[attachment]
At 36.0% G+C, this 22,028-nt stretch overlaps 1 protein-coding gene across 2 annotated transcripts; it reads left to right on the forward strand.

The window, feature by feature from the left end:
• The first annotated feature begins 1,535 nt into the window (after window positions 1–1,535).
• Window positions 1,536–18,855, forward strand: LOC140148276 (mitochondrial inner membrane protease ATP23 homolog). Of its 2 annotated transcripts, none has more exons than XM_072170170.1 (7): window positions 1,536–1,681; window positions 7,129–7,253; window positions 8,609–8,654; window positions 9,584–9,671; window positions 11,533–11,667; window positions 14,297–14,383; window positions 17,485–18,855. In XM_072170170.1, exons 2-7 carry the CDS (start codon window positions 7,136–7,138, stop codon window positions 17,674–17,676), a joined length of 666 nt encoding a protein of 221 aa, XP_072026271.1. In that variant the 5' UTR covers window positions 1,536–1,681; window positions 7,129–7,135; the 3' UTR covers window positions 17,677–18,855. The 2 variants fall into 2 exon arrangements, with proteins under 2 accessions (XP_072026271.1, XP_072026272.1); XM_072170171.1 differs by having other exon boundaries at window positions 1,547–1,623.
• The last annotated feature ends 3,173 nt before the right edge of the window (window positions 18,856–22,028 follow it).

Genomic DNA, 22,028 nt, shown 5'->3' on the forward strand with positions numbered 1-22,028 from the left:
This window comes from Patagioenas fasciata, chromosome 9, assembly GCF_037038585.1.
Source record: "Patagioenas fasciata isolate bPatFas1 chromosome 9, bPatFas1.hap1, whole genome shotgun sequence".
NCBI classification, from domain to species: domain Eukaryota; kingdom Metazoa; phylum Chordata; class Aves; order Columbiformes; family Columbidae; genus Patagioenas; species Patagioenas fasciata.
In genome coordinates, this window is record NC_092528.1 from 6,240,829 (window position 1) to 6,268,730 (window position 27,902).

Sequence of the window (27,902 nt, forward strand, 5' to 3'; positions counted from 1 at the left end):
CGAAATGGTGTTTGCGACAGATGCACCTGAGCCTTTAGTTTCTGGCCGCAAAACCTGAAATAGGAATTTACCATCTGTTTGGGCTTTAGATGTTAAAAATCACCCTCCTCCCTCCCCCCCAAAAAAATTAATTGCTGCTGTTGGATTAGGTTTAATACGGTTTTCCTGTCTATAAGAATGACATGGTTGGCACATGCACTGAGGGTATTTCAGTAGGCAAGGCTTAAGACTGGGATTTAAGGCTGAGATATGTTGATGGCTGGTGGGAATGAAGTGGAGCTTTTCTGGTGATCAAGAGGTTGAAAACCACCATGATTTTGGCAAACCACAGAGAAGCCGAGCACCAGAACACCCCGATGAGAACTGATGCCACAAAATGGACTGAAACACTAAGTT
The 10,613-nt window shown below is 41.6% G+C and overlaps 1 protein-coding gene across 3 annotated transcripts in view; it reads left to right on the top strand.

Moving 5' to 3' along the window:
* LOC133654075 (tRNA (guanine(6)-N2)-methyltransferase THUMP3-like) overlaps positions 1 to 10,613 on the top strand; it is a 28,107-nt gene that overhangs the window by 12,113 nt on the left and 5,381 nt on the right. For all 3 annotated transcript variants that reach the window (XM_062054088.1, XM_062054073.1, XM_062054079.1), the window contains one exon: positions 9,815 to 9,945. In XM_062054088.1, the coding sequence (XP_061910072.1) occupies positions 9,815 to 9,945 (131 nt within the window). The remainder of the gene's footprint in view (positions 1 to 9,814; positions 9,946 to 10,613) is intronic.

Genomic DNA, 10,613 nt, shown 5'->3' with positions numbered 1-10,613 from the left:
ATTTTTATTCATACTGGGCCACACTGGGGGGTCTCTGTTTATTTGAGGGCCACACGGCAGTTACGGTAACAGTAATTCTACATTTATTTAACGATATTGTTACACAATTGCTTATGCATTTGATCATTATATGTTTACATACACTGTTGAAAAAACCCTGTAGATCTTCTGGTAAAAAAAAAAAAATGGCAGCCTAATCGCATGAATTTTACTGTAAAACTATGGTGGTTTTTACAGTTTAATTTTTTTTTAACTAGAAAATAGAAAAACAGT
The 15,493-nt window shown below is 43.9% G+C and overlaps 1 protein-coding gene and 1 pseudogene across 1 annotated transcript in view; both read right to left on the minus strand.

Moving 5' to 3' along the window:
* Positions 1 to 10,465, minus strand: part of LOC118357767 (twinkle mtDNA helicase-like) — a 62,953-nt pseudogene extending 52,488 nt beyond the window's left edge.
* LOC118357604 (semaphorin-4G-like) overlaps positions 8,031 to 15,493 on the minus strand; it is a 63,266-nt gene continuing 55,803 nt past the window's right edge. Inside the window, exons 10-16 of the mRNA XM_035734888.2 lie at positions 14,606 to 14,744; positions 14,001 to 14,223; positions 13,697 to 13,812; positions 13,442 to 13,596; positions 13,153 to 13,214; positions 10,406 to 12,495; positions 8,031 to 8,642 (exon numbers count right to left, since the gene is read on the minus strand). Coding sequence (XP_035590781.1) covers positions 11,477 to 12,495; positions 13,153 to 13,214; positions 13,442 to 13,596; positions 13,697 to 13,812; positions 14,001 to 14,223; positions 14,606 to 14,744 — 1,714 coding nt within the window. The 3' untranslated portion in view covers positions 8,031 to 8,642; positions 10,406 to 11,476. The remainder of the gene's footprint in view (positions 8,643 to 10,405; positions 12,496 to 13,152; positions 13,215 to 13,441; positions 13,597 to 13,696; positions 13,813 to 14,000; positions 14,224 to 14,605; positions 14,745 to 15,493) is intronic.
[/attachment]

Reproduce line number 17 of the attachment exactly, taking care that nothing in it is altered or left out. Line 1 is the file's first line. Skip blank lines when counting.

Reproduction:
ATTTTTATTCATACTGGGCCACACTGGGGGGTCTCTGTTTATTTGAGGGCCACACGGCAGTTACGGTAACAGTAATTCTACATTTATTTAACGATATTGTTACACAATTGCTTATGCATTTGATCATTATATGTTTACATACACTGTTGAAAAAACCCTGTAGATCTTCTGGTAAAAAAAAAAAAATGGCAGCCTAATCGCATGAATTTTACTGTAAAACTATGGTGGTTTTTACAGTTTAATTTTTTTTTAACTAGAAAATAGAAAAACAGT